With maple syrup, you’re probably going to incorporate more to reach a level of sweetness you appreciate. Additionally, maple syrup is a thick liquid whereas monk fruit is typically a powder or a more concentrated liquid. Ultimately, maple syrup is not an all-purpose sweetener, which means it’s not going to work for some recipes. With monk fruit’s neutral and versatile flavor, you can use it more freely with various dishes without worrying about altering the flavor or taking away from the main ingredients.

When it comes to maple syrup vs. monk fruit, the best sugar substitute is the one that works best for your household. The richer flavor experience is maple syrup but it’s higher in calories and has a higher glycemic index. If you need a sweetener that you can use with just about anything, monk fruit is the more versatile option. Plus, it has a zero glycemic index and is a better choice for those managing their blood sugar levels.

Easy Recipe to Let Maple Syrup Shine

Woman pouring maple syrup on tasty pancakes
Maple syrup isn't just for pancakes! You can play around with various dishes, both sweet and savory.

©New Africa/Shutterstock.com

When you think about maple syrup, you probably conjure up images of pancakes, like in the image above. These are some fan favorites! But there are also ultra-creative ways to let maple syrup shine. For example, a frozen maple mousse. Sounds good already, right? The best part? It’s ridiculously simple to make! Below are the only ingredients you need:

  • Maple syrup, pure (3/4 cups)
  • Heavy cream (1 cup)
  • Egg white (1)

Start by freezing your mixing bowl. It may sound a little weird but stay with us. Just pop it into your freezer for 15 minutes! Take your pure maple syrup and heat it—stop just before it boils. Your stovetop may be a better choice for this so you can keep an eye on it. Make sure it stays warm as you move on to the next step.

Grab another mixing bowl and use an electric mixer until the egg white starts to get thick. Then, start slowly pouring in your warm maple syrup while you continue beating the mixture. Continue for a couple more minutes until the mixture thickens and develops a sheen.

You’ll need your electric mixer for this next step so wash the beaters before continuing. Take your chilled bowl out of the freezer and pour in the heavy cream. Beat it until the cream gets stiff (this should take about four minutes). Then, be gentle as you fold in your egg-white mixture.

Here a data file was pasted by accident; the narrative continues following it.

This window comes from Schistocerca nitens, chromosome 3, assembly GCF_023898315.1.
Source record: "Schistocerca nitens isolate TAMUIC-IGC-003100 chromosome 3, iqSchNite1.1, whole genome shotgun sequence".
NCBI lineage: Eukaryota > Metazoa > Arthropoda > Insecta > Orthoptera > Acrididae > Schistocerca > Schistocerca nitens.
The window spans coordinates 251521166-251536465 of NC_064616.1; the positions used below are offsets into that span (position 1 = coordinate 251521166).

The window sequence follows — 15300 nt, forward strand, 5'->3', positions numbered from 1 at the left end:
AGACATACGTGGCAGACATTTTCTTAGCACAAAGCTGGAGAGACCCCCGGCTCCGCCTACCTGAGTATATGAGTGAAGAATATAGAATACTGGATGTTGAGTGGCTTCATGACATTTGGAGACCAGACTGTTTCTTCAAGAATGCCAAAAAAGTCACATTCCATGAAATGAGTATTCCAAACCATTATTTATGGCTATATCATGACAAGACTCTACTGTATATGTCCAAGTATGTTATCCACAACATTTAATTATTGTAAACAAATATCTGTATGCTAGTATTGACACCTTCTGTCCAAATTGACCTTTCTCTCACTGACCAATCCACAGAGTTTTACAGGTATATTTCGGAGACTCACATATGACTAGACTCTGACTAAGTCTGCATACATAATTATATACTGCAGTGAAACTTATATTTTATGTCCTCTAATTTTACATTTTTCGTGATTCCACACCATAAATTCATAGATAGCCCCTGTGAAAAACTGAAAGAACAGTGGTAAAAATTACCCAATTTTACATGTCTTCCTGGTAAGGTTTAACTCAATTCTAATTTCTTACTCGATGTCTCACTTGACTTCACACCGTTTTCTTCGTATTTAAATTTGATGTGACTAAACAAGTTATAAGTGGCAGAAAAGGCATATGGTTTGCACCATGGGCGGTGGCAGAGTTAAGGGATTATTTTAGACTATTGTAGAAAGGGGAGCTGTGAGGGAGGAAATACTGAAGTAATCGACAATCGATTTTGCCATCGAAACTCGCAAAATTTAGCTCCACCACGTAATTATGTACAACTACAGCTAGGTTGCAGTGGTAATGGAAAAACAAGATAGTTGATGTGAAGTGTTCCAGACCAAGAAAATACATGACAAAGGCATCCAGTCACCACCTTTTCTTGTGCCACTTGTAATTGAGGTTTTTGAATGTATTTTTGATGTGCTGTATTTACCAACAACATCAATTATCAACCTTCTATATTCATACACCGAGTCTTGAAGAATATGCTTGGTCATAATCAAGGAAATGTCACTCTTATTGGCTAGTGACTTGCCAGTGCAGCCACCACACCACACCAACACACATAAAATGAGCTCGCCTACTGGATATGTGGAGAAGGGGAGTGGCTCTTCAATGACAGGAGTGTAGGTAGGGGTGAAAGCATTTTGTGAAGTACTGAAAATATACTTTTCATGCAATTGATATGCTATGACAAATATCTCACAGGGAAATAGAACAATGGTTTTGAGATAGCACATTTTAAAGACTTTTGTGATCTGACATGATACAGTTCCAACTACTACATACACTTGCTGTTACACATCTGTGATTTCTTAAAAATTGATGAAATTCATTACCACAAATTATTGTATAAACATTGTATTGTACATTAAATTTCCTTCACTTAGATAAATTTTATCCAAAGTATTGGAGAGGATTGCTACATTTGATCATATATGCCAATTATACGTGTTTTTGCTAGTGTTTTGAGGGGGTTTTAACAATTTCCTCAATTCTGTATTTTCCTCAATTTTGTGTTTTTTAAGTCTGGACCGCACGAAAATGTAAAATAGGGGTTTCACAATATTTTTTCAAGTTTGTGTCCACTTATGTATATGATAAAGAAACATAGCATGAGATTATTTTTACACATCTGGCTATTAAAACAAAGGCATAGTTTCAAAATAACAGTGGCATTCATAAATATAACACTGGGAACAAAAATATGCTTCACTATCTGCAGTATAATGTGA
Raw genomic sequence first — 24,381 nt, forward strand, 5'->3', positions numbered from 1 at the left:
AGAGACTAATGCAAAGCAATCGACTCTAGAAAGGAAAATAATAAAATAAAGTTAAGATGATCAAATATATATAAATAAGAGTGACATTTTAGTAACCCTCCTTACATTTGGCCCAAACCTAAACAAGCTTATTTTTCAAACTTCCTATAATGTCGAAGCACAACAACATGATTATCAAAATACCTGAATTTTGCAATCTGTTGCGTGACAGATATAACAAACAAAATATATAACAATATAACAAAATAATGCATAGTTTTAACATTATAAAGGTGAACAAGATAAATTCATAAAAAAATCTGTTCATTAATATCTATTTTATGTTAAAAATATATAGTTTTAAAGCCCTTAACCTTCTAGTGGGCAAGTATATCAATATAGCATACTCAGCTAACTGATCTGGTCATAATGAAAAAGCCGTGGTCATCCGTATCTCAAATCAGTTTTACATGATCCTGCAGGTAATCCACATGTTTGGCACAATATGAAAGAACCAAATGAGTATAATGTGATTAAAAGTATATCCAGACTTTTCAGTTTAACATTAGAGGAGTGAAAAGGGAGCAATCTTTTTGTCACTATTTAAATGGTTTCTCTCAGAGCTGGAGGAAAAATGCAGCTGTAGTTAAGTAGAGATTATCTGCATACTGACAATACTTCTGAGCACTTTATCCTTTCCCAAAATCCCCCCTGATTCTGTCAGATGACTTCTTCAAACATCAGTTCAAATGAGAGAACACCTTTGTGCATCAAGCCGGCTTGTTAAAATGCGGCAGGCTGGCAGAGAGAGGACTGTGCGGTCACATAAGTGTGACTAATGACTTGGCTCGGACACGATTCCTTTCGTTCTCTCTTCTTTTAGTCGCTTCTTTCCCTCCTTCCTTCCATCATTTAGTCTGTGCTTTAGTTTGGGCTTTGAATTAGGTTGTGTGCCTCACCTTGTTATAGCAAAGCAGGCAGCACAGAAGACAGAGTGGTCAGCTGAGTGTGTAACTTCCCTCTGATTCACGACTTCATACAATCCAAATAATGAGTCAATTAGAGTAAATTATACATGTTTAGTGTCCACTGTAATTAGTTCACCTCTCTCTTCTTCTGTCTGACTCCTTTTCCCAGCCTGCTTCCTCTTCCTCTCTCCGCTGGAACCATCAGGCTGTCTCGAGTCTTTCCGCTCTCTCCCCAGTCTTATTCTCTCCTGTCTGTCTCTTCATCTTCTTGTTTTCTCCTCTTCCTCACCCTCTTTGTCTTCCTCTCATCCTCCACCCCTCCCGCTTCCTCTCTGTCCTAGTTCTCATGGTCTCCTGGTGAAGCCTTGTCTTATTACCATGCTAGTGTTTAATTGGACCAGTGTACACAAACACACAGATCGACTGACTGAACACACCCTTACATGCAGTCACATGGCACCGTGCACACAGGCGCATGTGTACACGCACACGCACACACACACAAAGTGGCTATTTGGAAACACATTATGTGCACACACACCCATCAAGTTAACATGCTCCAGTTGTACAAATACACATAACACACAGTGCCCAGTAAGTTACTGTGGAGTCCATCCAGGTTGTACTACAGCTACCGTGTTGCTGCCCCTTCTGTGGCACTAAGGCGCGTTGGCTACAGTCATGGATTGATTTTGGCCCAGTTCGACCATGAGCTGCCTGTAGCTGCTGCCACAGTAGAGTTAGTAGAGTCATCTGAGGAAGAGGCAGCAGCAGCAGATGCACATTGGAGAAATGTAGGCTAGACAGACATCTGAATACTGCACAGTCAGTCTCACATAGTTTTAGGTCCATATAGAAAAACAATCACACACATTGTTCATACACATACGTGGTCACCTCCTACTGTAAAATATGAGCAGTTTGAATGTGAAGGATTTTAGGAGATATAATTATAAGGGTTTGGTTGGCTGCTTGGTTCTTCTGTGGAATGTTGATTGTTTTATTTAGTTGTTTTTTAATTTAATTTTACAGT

Finally, pour your mousse into a container to pop back into your freezer. Let two hours pass before digging in!

Easy Recipe to Let Monk Fruit Shine

Low calorie alternative to sugar and natural remedy for inflammatory disease and arthritis conceptual idea with Luo Han Guo or Monk fruit and bowl of powder sweetener isolated on white background
Monk fruit sweetener, derived from monk fruit, offers a neutral and versatile way to sweeten your meals and drinks.

©Victor Moussa/Shutterstock.com

How can you let a zero-calorie, zero-sugar, and relatively mild-tasting sweetener shine? We’re glad you asked. It doesn’t take a whole production. You can enjoy a delectable raspberry jam topping with just a handful of ingredients — plus, it’s the kind you can add to your weekly menu because it’s not only delicious but packed with nutrients!

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Open jar of strawberry jam and a spoon, isolated on white

Raspberry Monk Fruit Jam

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  • Author: MomWhoThink.com


  • Water (1/2 cup)
  • Raspberries, frozen (4 cups)
  • Monk fruit sweetener (1/3 cup)
  • Chia seeds (3 tablespoons)
  • Water (1/2 cup)


    1. Start with a saucepan and add the raspberries, chia seeds, and water.
    2. Using medium-low heat, bring it to a low boil. Then, let it simmer for four minutes.
    3. When you remove the saucepan from the heat, add the chia seeds, carefully stirring them in. Let it sit for about 10 minutes, so the sauce thickens.
    4. Then, stir your jam once more and place it into a jar for use at your leisure!